Being a parent can be a rewarding role. But it's also hard work, especially the effort required in keeping children healthy. In that respect, there's one area you don't want to overlook—their dental health.
Taking care of their teeth and gums has two aspects: their current state of dental health and their ongoing development that impacts future health. Fortunately, you can address both the present and the future by focusing on the following areas.
Prioritizing oral hygiene. From the moment your child is born, you'll want to practice daily oral hygiene to keep their teeth and gums clean of disease-causing bacterial plaque. This starts even before teeth erupt—simply wipe their gums with a clean wet cloth after feeding. As teeth emerge, begin brushing each one with a small amount of toothpaste. Around your child's second birthday, start training them to brush and floss on their own.
Limit their sugar intake. The biggest threat to your child's teeth is tooth decay, which is caused by bacteria. These bacteria multiply when they have plenty of sugar available in the mouth, one of their primary food sources. It's important then to reduce the sugar they eat and limit it to mealtimes if possible. Also avoid sending them to bed with a bottle filled with sweetened liquids, including juices and even formula.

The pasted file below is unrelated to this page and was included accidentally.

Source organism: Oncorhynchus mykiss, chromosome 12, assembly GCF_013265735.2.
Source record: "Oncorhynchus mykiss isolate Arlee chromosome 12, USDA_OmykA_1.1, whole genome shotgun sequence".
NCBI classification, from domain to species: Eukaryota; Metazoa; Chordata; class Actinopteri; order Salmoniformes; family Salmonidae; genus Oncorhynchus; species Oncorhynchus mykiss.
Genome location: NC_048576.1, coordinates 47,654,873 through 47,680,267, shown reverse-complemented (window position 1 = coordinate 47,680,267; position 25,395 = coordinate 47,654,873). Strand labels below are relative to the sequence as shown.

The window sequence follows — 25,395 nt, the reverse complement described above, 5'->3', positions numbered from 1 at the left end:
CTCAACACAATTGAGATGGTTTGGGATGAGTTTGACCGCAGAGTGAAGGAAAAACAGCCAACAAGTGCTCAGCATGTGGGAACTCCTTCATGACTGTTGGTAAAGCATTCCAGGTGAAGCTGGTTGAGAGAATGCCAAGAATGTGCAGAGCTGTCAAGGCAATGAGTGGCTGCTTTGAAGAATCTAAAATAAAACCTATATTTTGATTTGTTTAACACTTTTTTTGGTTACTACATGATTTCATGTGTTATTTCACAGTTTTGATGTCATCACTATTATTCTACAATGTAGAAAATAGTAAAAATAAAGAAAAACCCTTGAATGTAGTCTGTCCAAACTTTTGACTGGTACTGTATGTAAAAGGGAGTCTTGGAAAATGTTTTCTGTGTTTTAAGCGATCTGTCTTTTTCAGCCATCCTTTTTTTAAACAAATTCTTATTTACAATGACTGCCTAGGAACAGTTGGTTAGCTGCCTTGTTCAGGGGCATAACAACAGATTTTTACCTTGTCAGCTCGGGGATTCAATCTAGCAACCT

Visit the dentist. You're not in this alone—your dentist is your partner for keeping your child's teeth healthy and developing properly. So, begin regular visits when your child's first teeth appear (no later than their first birthday). You should also consider having your child undergo an orthodontic evaluation around age 6 to make sure their bite is developing properly.
Practice oral safety. Over half the dental injuries in children under 7 occur in home settings around furniture. As your child is learning to walk, be aware of things in your home environment like tables and chairs, or hard objects they can place in their mouths. Take action then to move these items or restrict your child's access to them.
Good habits in each of these areas can make it easier to keep your child's teeth and gums healthy and on the right developmental track. That means good dental health today that could carry on into adulthood.
If you would like more information on children's dental care, please contact us or schedule an appointment for a consultation. You can also learn more about this topic by reading the Dear Doctor magazine article “Top 10 Oral Health Tips For Children.”